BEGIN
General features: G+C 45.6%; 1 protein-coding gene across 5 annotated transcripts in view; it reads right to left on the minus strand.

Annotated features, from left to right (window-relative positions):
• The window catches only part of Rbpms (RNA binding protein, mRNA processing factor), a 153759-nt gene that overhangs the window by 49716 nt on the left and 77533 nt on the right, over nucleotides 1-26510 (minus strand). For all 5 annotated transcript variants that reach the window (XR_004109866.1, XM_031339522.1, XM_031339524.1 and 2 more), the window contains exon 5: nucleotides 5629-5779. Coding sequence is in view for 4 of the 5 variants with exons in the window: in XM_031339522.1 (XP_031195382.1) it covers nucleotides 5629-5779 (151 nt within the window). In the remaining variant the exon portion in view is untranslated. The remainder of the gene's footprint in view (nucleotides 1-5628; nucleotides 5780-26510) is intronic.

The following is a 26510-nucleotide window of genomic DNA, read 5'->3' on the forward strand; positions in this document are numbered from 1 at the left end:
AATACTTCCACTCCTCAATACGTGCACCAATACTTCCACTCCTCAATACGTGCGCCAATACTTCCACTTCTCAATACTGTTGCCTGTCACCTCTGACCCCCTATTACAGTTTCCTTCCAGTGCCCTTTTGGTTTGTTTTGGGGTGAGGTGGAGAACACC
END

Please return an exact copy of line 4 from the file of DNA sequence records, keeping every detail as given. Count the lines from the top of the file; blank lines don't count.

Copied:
The following is a 26510-nucleotide window of genomic DNA, read 5'->3' on the forward strand; positions in this document are numbered from 1 at the left end: